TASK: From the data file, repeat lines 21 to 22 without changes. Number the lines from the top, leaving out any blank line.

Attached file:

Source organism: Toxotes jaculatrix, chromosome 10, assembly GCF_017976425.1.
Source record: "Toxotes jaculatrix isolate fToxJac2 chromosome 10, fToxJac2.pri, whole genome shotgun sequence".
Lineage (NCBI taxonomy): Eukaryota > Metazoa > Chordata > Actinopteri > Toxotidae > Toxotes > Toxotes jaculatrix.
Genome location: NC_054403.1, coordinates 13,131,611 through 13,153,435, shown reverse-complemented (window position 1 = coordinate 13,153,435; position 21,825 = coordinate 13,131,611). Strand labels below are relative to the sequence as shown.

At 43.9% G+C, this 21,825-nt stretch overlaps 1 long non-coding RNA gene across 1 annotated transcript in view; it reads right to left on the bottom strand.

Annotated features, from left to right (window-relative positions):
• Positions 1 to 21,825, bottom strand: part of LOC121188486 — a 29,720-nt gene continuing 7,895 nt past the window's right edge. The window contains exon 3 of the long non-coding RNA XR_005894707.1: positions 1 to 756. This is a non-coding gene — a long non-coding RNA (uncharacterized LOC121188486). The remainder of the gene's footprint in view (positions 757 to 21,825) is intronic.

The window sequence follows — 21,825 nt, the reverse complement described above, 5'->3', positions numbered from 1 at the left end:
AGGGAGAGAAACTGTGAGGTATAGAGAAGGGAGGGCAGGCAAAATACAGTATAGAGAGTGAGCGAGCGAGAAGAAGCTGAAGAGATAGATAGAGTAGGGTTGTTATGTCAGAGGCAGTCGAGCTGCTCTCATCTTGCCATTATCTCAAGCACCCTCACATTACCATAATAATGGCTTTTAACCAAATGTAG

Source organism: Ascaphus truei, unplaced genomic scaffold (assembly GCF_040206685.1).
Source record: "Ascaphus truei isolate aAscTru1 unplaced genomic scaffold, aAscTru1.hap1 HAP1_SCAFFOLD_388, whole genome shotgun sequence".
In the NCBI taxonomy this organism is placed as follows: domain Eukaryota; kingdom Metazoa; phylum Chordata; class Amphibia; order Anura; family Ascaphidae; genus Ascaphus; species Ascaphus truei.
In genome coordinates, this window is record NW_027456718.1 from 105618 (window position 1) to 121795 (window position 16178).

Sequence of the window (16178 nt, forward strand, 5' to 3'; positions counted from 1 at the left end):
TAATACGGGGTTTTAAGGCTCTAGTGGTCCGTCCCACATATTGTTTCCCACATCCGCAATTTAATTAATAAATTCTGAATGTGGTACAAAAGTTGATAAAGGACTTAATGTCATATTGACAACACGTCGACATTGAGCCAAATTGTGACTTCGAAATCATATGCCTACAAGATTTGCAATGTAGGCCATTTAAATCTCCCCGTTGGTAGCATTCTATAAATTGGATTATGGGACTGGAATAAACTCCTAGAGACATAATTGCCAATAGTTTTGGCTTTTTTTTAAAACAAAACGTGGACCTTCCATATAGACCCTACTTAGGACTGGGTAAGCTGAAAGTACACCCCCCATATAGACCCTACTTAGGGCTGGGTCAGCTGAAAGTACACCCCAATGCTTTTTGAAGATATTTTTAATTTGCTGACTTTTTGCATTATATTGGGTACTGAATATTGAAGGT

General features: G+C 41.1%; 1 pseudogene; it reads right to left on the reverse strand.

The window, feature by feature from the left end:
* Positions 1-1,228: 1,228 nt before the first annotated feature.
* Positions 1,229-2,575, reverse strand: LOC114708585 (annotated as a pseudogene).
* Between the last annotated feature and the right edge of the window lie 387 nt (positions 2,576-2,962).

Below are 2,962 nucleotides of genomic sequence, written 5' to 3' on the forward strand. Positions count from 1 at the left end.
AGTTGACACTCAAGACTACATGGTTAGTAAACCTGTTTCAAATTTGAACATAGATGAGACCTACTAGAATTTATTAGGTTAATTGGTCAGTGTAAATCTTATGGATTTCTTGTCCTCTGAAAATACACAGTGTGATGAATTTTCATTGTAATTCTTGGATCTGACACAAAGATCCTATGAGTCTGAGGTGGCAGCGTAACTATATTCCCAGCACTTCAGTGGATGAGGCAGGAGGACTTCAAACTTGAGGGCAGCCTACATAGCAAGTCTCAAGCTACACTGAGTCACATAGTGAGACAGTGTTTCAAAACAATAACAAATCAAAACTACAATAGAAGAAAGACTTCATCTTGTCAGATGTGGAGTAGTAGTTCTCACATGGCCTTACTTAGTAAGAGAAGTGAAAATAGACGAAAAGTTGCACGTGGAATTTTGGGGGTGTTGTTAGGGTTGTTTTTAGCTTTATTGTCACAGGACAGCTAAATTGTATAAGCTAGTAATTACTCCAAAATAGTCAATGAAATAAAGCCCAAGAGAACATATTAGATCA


Below are 2,962 nucleotides of genomic sequence, written 5' to 3' on the forward strand. Positions count from 1 at the left end.
AGTTGACACTCAAGACTACATGGTTAGTAAACCTGTTTCAAATTTGAACATAGATGAGACCTACTAGAATTTATTAGGTTAATTGGTCAGTGTAAATCTTATGGATTTCTTGTCCTCTGAAAATACACAGTGTGATGAATTTTCATTGTAATTCTTGGATCTGACACAAAGATCCTATGAGTCTGAGGTGGCAGCGTAACTATATTCCCAGCACTTCAGTGGATGAGGCAGGAGGACTTCAAACTTGAGGGCAGCCTACATAGCAAGTCTCAAGCTACACTGAGTCACATAGTGAGACAGTGTTTCAAAACAATAACAAATCAAAACTACAATAGAAGAAAGACTTCATCTTGTCAGATGTGGAGTAGTAGTTCTCACATGGCCTTACTTAGTAAGAGAAGTGAAAATAGACGAAAAGTTGCACGTGGAATTTTGGGGGTGTTGTTAGGGTTGTTTTTAGCTTTATTGTCACAGGACAGCTAAATTGTATAAGCTAGTAATTACTCCAAAATAGTCAATGAAATAAAGCCCAAGAGAACATATTAGATCA